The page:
NZ banks have lowest level of non-performing loans in the OECD, return on equity double the OECD median

NZ banks have lowest level of non-performing loans in the OECD, return on equity double the OECD median

New Zealand banks have the lowest level of non-performing loans in the OECD and a return on equity that's double the OECD median, the Reserve Bank says.

A useful table published in Wednesday's Financial Stability Report (see below) details where NZ's banking system measures, across a range of metrics, against Organisation for Economic Co-operation and Development counterparts.

This shows the NZ banking system has the lowest ratio of non-performing loans to gross lending in the OECD at just 0.6%. The OECD median is 4.4%. NZ banks also come in lowest in non-interest expenses to gross income at 42%, versus the OECD median of 62%. And local banks place fourth in terms of return on equity at 18.6%, almost double the OECD median of 9.2%.

Noting NZ ranks high on profitability metrics, the Reserve Bank suggests this may indicate the banking system is efficient in its use of assets based on return on assets, capital and resources.

Analysis by interest.co.nz shows NZ's big four banks topped a range of countries benchmarked by the Bank for International Settlements, in terms of net income as a percentage of total assets, at 1.53% in 2015.

"The profitability metrics may partly reflect the high degree of concentration in New Zealand’s banking system. However, banks in New Zealand appear to be relatively efficient in the core intermediation role of receiving money in the form of deposits and recycling that money via loans to creditworthy borrowers. The cost of intermediation in New Zealand, measured by the spread between the weighted average retail lending rate and retail deposit rate, is below the average of 20 OECD countries in the sample," the Reserve Bank says.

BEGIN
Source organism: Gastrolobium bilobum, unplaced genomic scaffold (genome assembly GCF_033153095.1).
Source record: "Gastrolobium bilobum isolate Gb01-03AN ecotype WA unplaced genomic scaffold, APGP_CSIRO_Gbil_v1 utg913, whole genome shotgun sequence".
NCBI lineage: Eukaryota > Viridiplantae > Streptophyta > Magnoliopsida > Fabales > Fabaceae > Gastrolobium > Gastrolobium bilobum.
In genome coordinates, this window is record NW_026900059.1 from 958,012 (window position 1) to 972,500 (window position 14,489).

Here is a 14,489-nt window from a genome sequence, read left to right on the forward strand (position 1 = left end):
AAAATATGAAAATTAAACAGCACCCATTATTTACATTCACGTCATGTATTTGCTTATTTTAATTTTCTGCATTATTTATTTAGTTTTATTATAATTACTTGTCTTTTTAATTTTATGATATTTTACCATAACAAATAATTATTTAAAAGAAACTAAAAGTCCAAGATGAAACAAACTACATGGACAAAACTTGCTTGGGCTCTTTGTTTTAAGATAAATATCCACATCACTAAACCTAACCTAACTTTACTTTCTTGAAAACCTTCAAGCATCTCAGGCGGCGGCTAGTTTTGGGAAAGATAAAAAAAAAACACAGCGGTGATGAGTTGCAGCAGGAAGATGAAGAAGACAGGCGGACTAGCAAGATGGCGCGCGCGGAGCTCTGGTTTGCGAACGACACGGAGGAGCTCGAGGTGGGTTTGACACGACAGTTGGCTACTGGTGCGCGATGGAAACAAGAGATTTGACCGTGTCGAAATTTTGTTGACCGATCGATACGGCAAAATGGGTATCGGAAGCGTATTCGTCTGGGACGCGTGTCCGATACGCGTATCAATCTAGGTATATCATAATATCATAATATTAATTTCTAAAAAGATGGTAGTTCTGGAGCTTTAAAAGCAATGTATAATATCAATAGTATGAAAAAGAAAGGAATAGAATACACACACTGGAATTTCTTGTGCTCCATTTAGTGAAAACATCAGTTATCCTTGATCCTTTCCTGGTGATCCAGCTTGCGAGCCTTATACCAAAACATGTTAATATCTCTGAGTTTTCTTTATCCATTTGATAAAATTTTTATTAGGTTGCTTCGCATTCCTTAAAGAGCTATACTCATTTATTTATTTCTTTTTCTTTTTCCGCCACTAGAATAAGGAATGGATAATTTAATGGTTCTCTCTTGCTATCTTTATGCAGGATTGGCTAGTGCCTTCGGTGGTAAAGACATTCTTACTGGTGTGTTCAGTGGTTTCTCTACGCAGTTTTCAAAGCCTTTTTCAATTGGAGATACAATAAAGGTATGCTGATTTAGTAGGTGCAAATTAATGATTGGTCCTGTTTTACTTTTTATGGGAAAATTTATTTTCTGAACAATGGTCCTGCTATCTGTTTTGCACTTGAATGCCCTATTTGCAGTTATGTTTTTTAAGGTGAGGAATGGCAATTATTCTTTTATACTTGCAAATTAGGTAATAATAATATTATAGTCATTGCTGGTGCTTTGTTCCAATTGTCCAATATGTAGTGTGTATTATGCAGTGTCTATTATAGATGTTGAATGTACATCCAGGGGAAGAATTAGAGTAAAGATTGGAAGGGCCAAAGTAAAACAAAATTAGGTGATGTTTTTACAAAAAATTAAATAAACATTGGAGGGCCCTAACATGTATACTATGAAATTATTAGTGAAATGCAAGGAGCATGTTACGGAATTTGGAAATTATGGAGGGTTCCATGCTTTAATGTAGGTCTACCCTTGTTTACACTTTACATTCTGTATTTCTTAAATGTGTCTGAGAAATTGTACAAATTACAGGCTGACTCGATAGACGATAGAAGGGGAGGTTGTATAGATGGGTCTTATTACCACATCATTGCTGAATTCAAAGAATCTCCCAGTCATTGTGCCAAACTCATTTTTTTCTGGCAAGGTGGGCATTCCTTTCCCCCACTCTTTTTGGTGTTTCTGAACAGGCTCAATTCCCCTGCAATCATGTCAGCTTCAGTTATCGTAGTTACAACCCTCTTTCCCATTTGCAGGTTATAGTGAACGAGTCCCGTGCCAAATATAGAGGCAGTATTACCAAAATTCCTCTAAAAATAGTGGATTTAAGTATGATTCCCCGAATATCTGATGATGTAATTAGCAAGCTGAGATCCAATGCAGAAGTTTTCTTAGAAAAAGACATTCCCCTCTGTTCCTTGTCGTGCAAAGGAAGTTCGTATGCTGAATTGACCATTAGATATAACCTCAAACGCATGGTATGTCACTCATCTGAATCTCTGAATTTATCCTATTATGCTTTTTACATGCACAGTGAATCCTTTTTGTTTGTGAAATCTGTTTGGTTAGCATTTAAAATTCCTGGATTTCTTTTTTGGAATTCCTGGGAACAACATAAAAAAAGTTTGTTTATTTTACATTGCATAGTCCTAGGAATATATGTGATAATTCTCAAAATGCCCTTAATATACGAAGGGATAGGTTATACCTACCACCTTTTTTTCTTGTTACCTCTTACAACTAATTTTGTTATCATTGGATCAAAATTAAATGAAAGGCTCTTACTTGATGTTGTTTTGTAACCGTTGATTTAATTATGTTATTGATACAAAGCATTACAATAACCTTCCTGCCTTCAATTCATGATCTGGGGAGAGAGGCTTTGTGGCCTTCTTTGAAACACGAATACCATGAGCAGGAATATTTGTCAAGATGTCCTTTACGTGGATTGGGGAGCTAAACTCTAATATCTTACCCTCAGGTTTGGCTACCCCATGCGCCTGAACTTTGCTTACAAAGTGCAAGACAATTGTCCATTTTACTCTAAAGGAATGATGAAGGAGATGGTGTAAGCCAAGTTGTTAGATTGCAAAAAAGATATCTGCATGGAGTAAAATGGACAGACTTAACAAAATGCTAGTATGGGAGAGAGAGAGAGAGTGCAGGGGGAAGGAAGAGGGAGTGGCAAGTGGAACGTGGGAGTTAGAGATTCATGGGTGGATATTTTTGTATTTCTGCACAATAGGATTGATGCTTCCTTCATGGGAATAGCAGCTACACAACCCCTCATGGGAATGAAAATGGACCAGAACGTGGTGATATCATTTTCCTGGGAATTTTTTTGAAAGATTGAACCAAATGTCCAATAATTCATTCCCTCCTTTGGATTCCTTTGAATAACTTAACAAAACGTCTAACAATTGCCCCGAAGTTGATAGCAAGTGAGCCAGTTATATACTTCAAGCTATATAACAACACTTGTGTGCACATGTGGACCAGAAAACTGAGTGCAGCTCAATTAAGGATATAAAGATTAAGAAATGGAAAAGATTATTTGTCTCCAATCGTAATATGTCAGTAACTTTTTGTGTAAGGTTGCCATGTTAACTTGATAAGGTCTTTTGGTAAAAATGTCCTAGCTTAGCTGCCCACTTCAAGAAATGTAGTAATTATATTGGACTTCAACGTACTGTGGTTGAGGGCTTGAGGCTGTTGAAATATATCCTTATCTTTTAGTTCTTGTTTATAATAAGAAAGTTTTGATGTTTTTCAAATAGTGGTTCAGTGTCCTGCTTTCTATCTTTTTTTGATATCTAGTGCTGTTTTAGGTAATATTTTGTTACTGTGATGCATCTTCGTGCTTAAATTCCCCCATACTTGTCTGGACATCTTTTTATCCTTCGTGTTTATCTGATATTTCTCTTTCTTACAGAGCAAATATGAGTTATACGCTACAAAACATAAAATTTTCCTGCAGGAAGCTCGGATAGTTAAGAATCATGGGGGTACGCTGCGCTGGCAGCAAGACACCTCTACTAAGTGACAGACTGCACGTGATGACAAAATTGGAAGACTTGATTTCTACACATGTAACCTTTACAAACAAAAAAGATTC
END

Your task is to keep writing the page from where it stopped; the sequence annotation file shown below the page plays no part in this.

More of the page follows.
Efficiency of New Zealand banking system relative to OECD peers, at Q2 2016 or latest data
(%, unless specified)

  N Z OECD
median(a)
OECD
maximum
OECD
minimum
N Z
rank(b)
  % % % %  
Profitability          
Return on assets(c) 1.4 0.8 1.9 0.1 8 (of 26)
Return on equity(d) 18.6 9.2 19.2 0.3 4 (of 26)
Non-interest expenses to
gross income(e)
42 62 76 42 1 (of 24)
Intermediation          
Spread between loan and
deposit rates(f) (basis points)
233 278 996 115 9 (of 20)
NPLs to total gross lending(g) 0.6 4.4 37.0 0.6 1 (of 26)
SOURCE: European Central Bank, IMF, registered banks' Disclosure Statements, private reporting, RBNZ SSR
Notes:
(a) Median of the sample of OECD countries for which data available for each metric.
(b) 'New Zealand rank' is scaled so that the top ranking country is the most efficient for that particular metric.
(c) Return on assets = (net annual income before tax / average total assets) x 100; a measure of banks' efficiency in the use of assets
(d) Return on equity = (net annual income before tax / average total capital) x 100; a measure of banks' efficiency in the use of capital
(e) Non-interest expenses to gross income = (net annual operating expenses / (net annual interest income + annual non-interest income)) x 100; a measure of the banks' efficiency in the use of resources.
(f) Spread between loan and deposit rates = (difference between the weighted average loan rate and weighted average deposit rate, excluding rates on interbank loans and deposits) x 100; a measure of the cost of intermediation.
(g) NPLs to total gross lending = (total non-performing loans / total gross lending) x 100; a measure of banks' allocative efficiency.

The chart below also comes from the Reserve Bank's Financial Stability Report.

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2 Comments

However, banks in New Zealand appear to be relatively efficient in the core intermediation role of receiving money in the form of deposits and recycling that money via loans to creditworthy borrowers.....," the Reserve Bank says.

What part of our credit based banking system does the RBNZ not comprehend? Read more

RBNZ: pls note the high return to equity of banks in nothing to brag about, it is a failing.
A return on equity of 18.6%, means they are overleveraged, or underpaying depositors, or both.
With that return to equity they can fund high credit growth of 9% and pay a 4% imputed dividend.
Being able to fund 9% credit growth is causing NZ issues, so perhaps time for RBNZ to impose a countercyclical buffer.